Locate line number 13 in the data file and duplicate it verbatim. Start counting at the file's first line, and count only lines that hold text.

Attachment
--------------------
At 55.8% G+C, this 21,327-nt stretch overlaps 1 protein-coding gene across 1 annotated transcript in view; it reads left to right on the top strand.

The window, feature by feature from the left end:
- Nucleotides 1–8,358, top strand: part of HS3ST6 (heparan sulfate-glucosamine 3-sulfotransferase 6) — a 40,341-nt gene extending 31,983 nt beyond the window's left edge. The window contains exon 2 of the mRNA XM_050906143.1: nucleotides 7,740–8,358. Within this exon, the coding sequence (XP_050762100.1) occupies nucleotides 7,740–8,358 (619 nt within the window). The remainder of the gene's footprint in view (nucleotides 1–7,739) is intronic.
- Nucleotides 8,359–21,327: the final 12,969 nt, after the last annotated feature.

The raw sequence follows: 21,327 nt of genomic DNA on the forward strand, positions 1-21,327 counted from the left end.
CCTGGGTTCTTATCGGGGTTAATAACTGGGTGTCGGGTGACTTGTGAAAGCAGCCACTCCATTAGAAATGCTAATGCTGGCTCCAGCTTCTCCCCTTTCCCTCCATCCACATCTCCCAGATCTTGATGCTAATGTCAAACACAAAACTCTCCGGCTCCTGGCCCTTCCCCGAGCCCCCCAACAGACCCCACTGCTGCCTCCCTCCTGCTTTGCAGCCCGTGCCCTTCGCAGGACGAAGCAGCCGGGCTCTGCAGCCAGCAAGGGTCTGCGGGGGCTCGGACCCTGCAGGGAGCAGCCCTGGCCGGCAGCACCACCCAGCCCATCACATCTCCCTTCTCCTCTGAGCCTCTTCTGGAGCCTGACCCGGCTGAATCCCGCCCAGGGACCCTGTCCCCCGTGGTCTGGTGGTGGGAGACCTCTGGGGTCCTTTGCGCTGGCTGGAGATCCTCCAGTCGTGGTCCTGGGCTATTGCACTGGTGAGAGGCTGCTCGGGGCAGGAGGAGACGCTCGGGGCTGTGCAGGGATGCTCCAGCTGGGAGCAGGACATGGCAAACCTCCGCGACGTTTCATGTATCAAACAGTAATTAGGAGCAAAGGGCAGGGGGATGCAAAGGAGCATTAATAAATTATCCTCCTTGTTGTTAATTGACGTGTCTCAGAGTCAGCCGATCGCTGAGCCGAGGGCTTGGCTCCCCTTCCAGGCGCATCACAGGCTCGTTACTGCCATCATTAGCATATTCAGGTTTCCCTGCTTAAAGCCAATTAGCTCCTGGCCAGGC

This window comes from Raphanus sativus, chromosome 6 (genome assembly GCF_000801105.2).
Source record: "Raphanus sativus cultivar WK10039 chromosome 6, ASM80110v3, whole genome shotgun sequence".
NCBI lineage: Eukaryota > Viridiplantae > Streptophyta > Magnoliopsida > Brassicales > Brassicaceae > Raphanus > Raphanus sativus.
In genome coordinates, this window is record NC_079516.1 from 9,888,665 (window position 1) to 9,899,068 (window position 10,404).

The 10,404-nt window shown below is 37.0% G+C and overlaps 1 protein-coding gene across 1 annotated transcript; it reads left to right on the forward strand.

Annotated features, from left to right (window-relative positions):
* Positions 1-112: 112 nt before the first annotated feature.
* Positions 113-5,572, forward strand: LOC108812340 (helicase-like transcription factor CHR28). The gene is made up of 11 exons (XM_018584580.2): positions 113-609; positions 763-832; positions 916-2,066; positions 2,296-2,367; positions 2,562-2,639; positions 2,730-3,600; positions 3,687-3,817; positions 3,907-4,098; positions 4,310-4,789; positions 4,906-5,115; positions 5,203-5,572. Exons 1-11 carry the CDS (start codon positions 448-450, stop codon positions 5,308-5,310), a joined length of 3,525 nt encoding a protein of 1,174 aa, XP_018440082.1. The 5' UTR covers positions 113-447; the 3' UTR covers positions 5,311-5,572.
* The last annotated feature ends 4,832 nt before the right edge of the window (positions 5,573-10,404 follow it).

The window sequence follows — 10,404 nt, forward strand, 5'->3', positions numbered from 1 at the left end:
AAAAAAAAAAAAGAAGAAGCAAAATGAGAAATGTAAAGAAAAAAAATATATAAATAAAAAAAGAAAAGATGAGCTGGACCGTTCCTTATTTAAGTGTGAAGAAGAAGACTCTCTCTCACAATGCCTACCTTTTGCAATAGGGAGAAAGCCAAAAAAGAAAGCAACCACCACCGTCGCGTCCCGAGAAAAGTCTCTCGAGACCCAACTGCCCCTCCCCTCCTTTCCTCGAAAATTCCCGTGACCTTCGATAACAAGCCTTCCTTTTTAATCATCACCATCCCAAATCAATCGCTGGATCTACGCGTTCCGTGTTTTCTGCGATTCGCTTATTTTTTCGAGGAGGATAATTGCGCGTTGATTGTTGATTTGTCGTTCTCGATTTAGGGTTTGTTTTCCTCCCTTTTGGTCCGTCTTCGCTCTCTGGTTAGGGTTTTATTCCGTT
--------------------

* Positions 1-112: 112 nt before the first annotated feature.